The Stockholm festival’s 20th anniversary was celebrated with screenings on ice, and the presence of international celebrities such as Lifetime Achievement Award winner Susan Sarandon, Luc Besson, and Precious director Lee Daniels.

The ten films that drew the largest crowds during the festival were mostly American-made fare: Up in the Air, starring George Clooney; Wes Anderson’s Fantastic Mr. Fox, featuring George Clooney’s voice; Lee Daniels’ Precious, which earned Mo’Nique the festival’s best actress award; Jim Jarmusch’s The Limits of Control; John Hillcoat’s The Road, starring Viggo Mortensen; Tarik Saleh’s sci-fi thriller Metropia, with Vincent Gallo and Juliette Lewis; Francis Ford Coppola’s Tetro, with Gallo and Maribel Verdú; Jan Kounen’s Coco Chanel & Igor Stravinsky, with Danish star Mads Mikkelsen and Anna Mouglalis; Steven Soderbergh’s The Girlfriend Experience, with Sasha Grey; and Shane Acker’s animated feature 9, which turned out to be a box office disappointment in the United States.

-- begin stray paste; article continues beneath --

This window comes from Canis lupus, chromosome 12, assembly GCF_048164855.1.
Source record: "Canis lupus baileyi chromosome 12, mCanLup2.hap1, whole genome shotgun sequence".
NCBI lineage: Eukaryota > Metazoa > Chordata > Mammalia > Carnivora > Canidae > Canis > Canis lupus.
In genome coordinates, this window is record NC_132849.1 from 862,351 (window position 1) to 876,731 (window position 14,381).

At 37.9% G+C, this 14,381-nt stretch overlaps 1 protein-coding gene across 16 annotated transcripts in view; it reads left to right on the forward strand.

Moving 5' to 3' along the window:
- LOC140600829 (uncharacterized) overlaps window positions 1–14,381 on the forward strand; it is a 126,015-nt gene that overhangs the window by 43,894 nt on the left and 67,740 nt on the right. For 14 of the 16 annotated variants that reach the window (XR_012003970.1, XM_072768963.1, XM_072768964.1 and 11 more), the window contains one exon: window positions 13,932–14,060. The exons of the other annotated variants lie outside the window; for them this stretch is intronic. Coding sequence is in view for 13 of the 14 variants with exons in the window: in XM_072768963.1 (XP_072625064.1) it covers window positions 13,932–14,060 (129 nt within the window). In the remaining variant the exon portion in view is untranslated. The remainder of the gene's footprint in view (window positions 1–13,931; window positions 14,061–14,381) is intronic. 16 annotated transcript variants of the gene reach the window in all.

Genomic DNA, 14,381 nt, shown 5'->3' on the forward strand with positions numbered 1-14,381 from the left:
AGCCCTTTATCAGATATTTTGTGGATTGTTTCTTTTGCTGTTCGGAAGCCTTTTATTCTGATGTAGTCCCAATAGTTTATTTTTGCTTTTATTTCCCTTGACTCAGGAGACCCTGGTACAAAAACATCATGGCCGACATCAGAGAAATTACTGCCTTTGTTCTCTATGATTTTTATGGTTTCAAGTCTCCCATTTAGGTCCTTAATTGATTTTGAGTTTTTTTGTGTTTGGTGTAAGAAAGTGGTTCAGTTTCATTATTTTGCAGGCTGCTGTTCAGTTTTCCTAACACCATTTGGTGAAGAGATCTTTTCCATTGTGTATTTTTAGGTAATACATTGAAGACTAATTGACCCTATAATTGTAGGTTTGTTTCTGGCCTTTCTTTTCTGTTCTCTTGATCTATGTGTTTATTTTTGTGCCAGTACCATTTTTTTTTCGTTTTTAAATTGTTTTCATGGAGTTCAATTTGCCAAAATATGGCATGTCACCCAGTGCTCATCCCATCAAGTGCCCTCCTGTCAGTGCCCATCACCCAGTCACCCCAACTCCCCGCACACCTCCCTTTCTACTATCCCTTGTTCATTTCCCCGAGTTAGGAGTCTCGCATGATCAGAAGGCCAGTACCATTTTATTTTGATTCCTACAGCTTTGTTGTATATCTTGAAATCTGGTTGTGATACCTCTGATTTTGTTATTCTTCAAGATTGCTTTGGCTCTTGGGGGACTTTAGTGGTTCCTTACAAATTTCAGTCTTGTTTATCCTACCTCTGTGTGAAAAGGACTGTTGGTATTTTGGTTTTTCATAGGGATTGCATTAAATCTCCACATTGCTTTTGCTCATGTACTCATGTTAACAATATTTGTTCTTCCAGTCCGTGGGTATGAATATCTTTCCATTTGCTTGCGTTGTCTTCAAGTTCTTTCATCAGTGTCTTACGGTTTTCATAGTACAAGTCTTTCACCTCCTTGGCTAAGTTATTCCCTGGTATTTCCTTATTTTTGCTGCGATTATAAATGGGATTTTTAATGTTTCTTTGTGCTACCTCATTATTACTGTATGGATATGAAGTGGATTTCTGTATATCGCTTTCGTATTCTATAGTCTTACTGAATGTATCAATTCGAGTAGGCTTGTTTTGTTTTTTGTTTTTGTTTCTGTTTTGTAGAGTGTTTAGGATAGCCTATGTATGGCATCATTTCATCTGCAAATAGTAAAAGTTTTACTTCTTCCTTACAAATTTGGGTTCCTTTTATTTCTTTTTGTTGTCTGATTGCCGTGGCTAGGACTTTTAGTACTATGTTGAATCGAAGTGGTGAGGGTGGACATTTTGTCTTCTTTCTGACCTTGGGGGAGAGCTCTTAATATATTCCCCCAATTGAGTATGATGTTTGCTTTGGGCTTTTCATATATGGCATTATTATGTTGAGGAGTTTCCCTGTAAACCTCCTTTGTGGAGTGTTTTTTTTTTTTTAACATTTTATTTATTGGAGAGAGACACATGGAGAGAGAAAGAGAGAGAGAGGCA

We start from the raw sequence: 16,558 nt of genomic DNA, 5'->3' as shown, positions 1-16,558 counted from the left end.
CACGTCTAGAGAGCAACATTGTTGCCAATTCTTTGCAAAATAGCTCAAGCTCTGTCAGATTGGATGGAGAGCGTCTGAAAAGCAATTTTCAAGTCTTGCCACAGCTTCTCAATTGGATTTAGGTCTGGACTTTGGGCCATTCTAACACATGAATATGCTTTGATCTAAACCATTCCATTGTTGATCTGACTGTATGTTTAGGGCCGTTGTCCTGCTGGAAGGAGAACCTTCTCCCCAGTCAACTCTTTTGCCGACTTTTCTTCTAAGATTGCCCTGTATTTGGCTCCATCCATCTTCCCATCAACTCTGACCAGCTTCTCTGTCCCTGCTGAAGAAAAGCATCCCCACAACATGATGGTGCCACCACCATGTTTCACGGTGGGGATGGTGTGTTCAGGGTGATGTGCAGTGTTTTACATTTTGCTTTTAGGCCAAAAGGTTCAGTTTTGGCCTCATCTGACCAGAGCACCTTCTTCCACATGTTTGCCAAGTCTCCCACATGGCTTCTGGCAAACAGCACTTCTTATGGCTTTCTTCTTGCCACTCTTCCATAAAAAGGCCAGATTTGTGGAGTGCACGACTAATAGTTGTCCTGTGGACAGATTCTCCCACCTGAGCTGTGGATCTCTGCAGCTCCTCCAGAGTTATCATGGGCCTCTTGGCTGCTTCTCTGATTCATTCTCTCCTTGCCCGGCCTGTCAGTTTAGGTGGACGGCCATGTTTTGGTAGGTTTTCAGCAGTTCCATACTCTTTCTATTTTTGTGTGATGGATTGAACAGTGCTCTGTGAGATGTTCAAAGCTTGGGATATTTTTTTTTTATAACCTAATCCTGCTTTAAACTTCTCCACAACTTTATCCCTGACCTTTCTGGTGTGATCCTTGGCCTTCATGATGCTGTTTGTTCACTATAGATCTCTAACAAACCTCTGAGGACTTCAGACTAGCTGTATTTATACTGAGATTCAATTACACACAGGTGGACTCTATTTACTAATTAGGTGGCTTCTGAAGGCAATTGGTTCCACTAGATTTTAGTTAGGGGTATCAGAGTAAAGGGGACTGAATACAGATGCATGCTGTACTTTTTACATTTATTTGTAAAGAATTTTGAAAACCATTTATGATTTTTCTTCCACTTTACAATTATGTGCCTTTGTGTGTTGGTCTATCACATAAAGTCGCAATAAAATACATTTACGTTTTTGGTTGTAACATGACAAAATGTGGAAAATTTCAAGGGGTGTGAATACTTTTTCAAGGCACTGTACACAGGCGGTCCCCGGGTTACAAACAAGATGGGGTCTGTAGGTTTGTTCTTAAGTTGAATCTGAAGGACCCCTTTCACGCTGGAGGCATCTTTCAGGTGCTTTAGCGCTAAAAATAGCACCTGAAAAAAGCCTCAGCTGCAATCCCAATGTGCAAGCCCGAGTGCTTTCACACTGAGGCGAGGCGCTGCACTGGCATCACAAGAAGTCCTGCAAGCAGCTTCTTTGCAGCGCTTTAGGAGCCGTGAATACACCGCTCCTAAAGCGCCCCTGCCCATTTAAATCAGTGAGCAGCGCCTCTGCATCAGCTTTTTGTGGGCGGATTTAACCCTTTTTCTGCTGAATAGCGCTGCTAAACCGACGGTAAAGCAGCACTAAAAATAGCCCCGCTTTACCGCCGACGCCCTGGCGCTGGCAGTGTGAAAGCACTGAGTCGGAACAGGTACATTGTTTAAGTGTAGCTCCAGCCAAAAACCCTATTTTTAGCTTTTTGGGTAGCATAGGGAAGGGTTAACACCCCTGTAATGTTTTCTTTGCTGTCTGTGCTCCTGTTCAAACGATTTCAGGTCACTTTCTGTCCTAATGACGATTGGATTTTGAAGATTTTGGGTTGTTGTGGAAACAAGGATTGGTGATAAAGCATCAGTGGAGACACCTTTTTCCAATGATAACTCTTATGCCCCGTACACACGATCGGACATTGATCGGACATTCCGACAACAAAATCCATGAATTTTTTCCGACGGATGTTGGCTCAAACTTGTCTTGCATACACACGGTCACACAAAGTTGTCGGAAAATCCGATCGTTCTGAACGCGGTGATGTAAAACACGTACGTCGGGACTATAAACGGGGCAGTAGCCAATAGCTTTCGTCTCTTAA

Over 180 films from 53 countries were shown during the 12-day festival, and 101 filmmakers and performers took part in the event.

Also, the newly established “distribution prize,” the Telia Film Award, was given to Håkon Liu’s Miss Kicki, a film that, ironically, still lacks Scandinavian distribution even though its screening was sold out at the festival.

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Ben Samuels -

Now that Honduras has had their fair and transparent elections it’s time to
gather up and go build some homes in the countryside. It’s a shame the world wants to punish these people for the faults of their leaders and the ambitions of others.

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AD -

I was told that Drew Barrymore’s Whip It sold out at the festival.